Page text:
Thanksgiving ad asks kids: Would you eat your dog?

PETA says anti-turkey eating billboards to go up near schools

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A new Thanksgiving ad campaign targeted toward children in schools is barking up some controversy this holiday season.

In a news release, People for the Ethical Treatment of Animals announced this week that its new outdoor billboard advertising campaign will focus around a central message: "How would children feel if Fido and Fluffy were stuffed and roasted for Thanksgiving?"

The ads feature the head of a Jack Russell terrier on the body of a turkey, and reads, "Kids: If You Wouldn't Eat Your Dog, Why Eat a Turkey?"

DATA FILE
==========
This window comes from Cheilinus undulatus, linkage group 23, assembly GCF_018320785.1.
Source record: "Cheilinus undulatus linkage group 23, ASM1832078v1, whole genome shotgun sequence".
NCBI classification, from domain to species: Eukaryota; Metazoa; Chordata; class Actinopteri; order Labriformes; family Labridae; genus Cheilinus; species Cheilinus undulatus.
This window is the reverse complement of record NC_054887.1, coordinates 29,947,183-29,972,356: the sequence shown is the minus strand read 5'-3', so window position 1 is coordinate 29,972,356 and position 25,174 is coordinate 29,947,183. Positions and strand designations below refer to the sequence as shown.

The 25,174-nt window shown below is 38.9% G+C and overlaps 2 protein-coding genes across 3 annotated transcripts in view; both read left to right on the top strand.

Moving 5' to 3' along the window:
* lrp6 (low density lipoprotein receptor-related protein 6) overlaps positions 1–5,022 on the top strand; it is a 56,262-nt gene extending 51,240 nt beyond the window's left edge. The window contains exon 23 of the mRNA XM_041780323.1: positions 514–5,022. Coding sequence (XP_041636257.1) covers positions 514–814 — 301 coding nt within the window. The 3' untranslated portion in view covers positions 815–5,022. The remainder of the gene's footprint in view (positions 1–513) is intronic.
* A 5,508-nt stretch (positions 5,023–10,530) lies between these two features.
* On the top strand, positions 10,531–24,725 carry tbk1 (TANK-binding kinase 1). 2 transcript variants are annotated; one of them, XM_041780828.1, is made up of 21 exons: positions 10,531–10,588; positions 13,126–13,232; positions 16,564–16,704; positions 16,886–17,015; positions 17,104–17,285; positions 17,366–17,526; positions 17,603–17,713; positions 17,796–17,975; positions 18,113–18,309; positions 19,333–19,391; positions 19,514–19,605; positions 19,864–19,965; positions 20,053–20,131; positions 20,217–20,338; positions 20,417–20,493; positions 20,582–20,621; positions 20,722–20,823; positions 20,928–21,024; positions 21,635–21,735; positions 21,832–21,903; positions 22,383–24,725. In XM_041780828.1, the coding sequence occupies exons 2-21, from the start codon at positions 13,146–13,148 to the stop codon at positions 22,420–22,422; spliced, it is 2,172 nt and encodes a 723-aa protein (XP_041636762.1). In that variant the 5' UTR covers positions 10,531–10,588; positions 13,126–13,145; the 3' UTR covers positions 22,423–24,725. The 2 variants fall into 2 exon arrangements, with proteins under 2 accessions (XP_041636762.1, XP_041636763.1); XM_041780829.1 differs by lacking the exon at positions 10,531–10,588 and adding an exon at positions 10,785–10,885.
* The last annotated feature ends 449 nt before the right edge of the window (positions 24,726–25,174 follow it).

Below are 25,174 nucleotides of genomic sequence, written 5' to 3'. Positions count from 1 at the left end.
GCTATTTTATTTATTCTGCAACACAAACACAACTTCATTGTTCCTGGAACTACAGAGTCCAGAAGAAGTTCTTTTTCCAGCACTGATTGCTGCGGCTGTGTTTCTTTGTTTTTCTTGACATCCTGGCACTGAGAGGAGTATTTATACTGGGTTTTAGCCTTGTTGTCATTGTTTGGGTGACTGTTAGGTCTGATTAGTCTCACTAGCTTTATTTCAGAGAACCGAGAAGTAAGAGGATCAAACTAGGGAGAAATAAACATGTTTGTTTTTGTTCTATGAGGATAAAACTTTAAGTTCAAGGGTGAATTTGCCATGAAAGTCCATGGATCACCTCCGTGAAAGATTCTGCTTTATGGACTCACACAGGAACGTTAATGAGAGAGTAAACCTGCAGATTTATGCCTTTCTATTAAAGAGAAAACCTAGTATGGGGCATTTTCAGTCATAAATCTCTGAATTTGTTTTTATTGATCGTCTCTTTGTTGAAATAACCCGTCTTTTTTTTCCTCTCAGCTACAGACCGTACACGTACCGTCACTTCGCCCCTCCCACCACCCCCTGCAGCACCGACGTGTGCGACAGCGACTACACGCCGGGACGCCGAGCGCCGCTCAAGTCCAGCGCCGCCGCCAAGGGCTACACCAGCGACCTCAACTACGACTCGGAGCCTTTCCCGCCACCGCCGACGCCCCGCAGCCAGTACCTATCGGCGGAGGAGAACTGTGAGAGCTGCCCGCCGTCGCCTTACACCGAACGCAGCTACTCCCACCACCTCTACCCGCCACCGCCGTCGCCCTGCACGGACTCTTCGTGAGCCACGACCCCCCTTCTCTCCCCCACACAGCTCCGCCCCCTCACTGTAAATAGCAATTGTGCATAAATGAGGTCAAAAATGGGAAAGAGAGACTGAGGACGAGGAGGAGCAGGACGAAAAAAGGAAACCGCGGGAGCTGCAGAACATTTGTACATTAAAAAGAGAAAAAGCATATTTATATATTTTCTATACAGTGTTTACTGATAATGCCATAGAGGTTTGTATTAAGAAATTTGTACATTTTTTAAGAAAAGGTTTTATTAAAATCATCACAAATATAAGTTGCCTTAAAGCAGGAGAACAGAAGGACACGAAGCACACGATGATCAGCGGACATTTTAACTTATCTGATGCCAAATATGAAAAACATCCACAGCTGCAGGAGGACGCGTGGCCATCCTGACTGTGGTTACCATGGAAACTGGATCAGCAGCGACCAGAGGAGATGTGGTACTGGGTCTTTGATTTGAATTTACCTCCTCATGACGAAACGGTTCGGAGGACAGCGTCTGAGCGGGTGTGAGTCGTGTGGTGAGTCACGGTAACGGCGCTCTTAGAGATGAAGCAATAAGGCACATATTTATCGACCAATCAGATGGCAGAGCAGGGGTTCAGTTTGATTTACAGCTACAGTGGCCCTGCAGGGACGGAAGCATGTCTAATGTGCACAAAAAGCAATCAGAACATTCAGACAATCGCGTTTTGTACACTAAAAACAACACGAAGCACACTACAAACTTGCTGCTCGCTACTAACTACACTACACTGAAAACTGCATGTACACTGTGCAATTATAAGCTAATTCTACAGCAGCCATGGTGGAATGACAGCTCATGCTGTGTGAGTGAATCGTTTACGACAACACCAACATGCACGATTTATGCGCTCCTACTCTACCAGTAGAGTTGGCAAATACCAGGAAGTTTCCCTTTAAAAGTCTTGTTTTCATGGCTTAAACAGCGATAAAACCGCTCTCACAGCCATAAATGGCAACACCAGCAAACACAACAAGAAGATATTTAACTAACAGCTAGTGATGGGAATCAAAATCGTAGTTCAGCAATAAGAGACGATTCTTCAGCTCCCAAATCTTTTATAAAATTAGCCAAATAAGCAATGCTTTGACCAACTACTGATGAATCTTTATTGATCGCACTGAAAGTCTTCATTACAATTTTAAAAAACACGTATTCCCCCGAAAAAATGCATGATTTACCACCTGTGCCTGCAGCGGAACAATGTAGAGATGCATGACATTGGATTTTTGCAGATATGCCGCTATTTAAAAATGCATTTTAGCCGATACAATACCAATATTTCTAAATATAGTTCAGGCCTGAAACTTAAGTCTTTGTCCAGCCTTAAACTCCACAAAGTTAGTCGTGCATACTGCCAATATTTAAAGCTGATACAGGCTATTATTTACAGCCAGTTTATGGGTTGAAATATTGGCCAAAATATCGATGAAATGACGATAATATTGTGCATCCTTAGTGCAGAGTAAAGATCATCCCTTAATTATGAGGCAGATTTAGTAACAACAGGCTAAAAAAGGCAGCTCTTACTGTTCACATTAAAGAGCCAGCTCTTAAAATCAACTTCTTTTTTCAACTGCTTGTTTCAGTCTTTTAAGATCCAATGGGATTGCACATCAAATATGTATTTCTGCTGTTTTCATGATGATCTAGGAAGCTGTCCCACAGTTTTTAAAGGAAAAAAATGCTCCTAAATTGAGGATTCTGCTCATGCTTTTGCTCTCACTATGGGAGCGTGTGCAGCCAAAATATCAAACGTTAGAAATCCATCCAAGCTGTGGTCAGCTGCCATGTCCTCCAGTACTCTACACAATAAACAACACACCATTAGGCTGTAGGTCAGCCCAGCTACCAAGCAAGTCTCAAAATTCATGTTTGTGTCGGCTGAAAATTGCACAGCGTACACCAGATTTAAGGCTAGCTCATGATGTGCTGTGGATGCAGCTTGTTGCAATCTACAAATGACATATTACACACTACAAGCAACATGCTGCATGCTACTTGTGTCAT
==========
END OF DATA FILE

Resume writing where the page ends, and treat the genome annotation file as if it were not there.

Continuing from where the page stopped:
The group said the billboards are going up near schools in Oklahoma, Oregon, Florida, New Mexico, Utah and Tennessee.

"Kids love animals, and if they thought about how turkeys feel pain and fear just as dogs and cats do, they'd trade in their drumsticks for Tofurky in a heartbeat," PETA Executive Vice President Tracy Reiman said. "This Thanksgiving, families can give all animals something to be thankful for by sticking to humane, delicious vegan meals."

According to the National Turkey Federation, an estimated 244 million turkeys will be raised in 2011, and that U.S. consumption of turkey was 16.4 pounds per person.

On its website, The Turkey Federation stated that turkey is not only a source of lean protein, but claimed that studies show that it is linked to providing nutrients that prevent disease and promote a healthy lifestyle.

There was no word on how the Jack Russell Terrier Club of America feels about the PETA ad.

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